L5-pcm - Pulse-code modulation (PCM) A quantised speech...

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1 Pulse-code modulation ( PCM ) A quantised speech signal is seldom directly used for transmission in view of noise immunity consideration. Very often, an L- level quantised sample is encoded into a more desirable equivalent form, representing by a group of n signalling pulses each with M possible amplitude levels, such that n M L = . In this case, M << L for better noise immunity. For example: A 256- level sample can be represented in the form of an 8-bit binary code word (i.e., 2 = M , 8 = n ), or it can be represented by a 4-symbol quaternary code word (i.e., 4 = M , 4 = n , so that 256 4 4 = ). Systems embodying the transmission of digitised and coded signals are called pulse-code modulation ( PCM ) systems. The basic elements of a PCM system Received waveform Signal conditioning circuit Analog input signal Sampler Quantiser Encoder Regenerative repeater Regenerative repeater Equalising amplifier Decision circuit Decoder Lowpass filter Recovered signal Transmission channel Usually, this encoding process is done in two stages: 1. Quantised samples are first encoded into binary words (convenient for digital signal processing). 2. The resultant binary code words are used to control a pulse circuit to generate the desired signalling pulses. DAC Signalling pulses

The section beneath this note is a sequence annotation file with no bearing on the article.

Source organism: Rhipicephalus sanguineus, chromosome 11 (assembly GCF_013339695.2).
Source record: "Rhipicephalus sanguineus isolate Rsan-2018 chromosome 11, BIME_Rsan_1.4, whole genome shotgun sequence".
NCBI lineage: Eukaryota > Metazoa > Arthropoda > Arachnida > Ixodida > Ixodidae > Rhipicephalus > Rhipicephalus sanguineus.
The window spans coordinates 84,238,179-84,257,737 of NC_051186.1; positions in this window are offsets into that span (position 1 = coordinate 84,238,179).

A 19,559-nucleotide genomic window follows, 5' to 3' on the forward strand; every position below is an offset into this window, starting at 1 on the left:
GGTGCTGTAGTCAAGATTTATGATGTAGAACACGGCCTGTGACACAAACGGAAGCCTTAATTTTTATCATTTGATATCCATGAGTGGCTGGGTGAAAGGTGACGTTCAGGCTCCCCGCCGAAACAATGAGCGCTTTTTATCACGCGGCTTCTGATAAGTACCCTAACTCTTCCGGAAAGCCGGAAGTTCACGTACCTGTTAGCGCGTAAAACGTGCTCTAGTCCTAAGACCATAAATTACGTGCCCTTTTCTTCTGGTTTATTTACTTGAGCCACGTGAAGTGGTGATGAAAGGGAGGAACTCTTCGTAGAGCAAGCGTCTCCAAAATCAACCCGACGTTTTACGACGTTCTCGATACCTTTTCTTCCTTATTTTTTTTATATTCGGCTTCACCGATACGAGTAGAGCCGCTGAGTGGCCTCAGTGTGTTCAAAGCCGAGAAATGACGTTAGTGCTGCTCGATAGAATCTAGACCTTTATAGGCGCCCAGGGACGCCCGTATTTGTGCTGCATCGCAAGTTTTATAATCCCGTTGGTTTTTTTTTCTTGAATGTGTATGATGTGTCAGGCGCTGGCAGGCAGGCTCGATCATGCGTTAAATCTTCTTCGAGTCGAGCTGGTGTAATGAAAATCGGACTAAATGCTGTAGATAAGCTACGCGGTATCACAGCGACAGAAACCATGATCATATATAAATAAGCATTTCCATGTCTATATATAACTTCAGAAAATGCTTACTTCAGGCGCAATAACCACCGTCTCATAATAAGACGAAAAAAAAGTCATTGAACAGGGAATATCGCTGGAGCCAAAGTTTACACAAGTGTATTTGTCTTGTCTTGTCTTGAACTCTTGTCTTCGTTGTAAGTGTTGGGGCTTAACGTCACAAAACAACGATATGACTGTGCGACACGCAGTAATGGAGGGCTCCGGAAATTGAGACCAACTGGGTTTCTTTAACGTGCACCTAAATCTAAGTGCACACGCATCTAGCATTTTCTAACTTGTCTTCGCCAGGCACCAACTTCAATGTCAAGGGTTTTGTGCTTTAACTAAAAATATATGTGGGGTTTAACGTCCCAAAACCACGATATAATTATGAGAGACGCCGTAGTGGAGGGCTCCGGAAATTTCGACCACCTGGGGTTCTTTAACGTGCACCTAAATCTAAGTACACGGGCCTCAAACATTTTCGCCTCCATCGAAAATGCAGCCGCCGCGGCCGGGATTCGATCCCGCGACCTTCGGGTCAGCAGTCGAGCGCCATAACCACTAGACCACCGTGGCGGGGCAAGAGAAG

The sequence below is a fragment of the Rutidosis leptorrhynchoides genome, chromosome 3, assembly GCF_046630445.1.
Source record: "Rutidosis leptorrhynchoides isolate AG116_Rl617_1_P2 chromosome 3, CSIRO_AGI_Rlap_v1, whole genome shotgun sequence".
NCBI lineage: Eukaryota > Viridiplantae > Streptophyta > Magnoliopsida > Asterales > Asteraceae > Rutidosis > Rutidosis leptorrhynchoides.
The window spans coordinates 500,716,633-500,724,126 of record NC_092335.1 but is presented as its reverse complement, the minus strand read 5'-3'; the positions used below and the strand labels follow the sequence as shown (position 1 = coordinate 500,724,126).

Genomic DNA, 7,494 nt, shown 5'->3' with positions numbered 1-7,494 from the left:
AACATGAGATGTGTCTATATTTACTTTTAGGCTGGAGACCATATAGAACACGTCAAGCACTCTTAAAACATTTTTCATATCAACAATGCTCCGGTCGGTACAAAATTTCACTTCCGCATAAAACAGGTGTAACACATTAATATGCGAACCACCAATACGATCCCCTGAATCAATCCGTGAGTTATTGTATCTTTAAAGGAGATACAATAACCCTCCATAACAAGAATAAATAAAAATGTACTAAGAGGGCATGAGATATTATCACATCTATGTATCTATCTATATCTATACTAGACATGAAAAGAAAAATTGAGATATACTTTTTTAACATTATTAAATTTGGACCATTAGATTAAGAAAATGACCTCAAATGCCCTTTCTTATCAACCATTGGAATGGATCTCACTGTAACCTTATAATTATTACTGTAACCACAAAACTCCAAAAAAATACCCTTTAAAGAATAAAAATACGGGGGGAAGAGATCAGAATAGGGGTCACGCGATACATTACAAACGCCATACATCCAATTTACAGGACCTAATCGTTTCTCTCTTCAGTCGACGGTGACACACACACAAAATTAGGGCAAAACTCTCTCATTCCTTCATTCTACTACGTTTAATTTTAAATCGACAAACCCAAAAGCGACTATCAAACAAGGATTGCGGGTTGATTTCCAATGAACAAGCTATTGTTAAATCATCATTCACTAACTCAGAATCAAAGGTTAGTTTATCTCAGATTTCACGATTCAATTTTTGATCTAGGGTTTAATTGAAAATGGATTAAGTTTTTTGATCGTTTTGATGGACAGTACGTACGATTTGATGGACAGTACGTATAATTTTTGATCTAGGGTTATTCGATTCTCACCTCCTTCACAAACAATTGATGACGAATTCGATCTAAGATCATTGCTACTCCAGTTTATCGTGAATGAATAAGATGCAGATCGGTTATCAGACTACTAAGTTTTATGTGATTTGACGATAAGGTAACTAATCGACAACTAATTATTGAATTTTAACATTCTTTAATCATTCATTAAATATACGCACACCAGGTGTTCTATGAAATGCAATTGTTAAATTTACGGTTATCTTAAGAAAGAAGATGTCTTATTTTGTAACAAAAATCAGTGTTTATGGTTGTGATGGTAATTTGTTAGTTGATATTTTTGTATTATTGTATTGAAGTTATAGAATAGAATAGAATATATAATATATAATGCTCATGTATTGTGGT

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2 An M-ary PCM system is one that employs signalling pulses, each with M possible amplitude levels. For example, in a binary PCM system, the number of levels per transmitted pulse is 2, while if a 3 -level pulse is transmitted, M=3 , and the system is termed ternary PCM . The choice of M is a system compromise depending largely on consideration of the following factors: 1. Noise immunity - if M is made too large, then it is easier for noise in the system to obscure the adjacent levels. Therefore, a large M-ary PCM system is used only in a low noise environment. 2. Circuit complexity - Decision circuit, which is used to differentiate the closely spaced individual levels associated with a large value of M , becomes complex. Achievable circuit accuracy will be the limiting factor. 3. Bandwidth - As the number of signalling pulses, n , per code word becomes greater (i.e., smaller M ), the bandwidth required for transmission is increased. A large M (or in the limit n=1, M=L for the uncoded system) will then require a smaller transmission bandwidth. Bandwidth expansion in PCM : Assume the sampled and quantised signal is encoded into an equivalent group of binary pulses. Note:
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This note was uploaded on 05/09/2011 for the course ENGR 601 taught by Professor Kah-chung during the Three '11 term at Curtin.

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L5-pcm - Pulse-code modulation (PCM) A quantised speech...

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